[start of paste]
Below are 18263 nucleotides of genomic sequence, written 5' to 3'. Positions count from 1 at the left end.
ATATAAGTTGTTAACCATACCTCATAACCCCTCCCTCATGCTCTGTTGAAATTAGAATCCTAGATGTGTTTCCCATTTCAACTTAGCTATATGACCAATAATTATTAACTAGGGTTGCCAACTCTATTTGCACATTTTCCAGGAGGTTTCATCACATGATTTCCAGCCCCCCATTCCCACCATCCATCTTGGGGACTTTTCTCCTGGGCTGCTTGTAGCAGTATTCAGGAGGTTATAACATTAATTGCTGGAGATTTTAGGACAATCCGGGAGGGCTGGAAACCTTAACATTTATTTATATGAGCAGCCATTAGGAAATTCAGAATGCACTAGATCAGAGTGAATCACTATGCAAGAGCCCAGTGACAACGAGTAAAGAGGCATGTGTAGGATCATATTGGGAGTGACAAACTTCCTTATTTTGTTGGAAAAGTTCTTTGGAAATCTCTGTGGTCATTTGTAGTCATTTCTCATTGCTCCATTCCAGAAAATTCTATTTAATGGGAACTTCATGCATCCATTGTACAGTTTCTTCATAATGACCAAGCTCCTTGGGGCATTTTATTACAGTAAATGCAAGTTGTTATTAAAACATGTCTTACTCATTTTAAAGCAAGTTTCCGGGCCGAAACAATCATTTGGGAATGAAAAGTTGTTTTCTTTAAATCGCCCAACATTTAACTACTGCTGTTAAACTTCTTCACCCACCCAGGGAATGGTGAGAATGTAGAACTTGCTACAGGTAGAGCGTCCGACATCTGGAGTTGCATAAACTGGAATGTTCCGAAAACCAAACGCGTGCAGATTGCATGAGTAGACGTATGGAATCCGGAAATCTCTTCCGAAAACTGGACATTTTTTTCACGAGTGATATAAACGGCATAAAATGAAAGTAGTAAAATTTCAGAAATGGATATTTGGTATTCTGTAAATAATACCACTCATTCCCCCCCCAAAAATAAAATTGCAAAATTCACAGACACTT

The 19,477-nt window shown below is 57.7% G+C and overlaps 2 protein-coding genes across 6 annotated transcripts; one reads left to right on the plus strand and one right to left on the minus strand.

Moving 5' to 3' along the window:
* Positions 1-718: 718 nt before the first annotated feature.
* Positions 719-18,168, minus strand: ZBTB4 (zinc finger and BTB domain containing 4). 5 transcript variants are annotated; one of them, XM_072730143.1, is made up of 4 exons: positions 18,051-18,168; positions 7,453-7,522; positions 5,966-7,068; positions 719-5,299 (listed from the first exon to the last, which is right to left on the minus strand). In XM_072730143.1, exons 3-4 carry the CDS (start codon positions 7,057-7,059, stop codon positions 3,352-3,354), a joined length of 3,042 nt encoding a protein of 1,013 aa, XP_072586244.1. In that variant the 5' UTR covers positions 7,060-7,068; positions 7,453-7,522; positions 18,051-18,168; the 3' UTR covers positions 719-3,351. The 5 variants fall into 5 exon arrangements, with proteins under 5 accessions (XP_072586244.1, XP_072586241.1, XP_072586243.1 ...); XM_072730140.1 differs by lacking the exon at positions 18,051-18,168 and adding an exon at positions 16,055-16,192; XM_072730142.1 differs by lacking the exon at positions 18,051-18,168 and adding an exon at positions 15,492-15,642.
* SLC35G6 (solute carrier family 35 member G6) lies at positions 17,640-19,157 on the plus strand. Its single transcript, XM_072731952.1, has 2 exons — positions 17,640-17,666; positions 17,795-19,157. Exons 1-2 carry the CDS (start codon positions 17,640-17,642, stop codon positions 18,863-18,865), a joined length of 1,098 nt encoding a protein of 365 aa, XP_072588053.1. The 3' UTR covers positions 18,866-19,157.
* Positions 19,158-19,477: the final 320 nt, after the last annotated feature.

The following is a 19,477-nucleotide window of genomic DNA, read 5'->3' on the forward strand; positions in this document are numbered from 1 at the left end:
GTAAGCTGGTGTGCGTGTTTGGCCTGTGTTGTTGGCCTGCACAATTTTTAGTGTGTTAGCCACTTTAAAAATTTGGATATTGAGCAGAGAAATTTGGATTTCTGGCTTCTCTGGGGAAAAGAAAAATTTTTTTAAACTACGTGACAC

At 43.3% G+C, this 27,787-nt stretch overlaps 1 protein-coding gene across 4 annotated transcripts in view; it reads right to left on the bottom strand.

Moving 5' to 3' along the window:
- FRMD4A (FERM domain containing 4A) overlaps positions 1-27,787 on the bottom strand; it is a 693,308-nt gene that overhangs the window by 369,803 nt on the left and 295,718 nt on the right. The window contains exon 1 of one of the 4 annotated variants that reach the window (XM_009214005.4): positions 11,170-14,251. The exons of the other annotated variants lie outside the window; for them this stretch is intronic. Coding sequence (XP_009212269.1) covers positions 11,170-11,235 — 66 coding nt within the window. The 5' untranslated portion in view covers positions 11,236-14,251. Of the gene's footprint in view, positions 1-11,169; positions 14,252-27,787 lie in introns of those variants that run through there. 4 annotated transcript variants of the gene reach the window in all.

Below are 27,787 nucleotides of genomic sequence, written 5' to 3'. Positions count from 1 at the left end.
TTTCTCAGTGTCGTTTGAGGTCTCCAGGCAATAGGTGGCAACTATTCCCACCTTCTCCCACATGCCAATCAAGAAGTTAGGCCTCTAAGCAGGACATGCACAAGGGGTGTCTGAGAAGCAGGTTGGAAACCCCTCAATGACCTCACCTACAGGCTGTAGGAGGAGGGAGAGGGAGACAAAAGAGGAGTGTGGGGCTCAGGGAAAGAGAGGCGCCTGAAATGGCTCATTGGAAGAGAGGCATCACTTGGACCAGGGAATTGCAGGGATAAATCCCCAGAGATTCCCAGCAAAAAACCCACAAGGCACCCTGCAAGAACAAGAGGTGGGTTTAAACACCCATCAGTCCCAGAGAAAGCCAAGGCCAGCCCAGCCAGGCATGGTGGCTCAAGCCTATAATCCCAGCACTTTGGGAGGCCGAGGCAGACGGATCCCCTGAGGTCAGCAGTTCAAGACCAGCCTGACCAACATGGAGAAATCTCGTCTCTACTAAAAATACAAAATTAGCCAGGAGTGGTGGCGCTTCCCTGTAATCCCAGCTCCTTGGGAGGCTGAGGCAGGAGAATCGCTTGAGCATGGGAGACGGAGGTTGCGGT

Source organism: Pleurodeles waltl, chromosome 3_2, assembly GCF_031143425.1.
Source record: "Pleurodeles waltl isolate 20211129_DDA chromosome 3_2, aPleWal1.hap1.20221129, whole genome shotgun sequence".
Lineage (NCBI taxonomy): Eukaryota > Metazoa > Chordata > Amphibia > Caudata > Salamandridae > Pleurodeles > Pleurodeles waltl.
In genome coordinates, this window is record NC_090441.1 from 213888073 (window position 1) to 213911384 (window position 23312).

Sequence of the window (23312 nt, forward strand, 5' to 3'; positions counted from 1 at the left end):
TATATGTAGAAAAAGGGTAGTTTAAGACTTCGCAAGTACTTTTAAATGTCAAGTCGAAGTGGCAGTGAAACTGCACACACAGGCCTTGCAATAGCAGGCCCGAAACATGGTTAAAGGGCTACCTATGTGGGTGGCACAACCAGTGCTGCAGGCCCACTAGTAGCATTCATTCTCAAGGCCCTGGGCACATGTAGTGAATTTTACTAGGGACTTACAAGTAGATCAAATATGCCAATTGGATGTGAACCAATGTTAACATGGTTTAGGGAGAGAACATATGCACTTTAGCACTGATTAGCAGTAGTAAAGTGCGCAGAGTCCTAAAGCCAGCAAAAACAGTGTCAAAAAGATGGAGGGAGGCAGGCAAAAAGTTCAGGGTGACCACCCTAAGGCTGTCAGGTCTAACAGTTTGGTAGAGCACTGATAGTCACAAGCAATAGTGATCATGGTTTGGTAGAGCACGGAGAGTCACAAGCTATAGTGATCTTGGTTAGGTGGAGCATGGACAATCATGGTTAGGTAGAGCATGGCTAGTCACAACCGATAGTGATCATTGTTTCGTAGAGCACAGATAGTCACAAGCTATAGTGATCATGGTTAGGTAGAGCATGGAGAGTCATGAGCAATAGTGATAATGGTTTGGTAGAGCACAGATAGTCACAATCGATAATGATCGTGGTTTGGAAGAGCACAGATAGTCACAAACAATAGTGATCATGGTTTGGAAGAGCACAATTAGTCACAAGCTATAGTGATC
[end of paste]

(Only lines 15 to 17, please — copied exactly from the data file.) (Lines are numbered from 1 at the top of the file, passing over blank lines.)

TTTCTCAGTGTCGTTTGAGGTCTCCAGGCAATAGGTGGCAACTATTCCCACCTTCTCCCACATGCCAATCAAGAAGTTAGGCCTCTAAGCAGGACATGCACAAGGGGTGTCTGAGAAGCAGGTTGGAAACCCCTCAATGACCTCACCTACAGGCTGTAGGAGGAGGGAGAGGGAGACAAAAGAGGAGTGTGGGGCTCAGGGAAAGAGAGGCGCCTGAAATGGCTCATTGGAAGAGAGGCATCACTTGGACCAGGGAATTGCAGGGATAAATCCCCAGAGATTCCCAGCAAAAAACCCACAAGGCACCCTGCAAGAACAAGAGGTGGGTTTAAACACCCATCAGTCCCAGAGAAAGCCAAGGCCAGCCCAGCCAGGCATGGTGGCTCAAGCCTATAATCCCAGCACTTTGGGAGGCCGAGGCAGACGGATCCCCTGAGGTCAGCAGTTCAAGACCAGCCTGACCAACATGGAGAAATCTCGTCTCTACTAAAAATACAAAATTAGCCAGGAGTGGTGGCGCTTCCCTGTAATCCCAGCTCCTTGGGAGGCTGAGGCAGGAGAATCGCTTGAGCATGGGAGACGGAGGTTGCGGT

Source organism: Pleurodeles waltl, chromosome 3_2, assembly GCF_031143425.1.
Source record: "Pleurodeles waltl isolate 20211129_DDA chromosome 3_2, aPleWal1.hap1.20221129, whole genome shotgun sequence".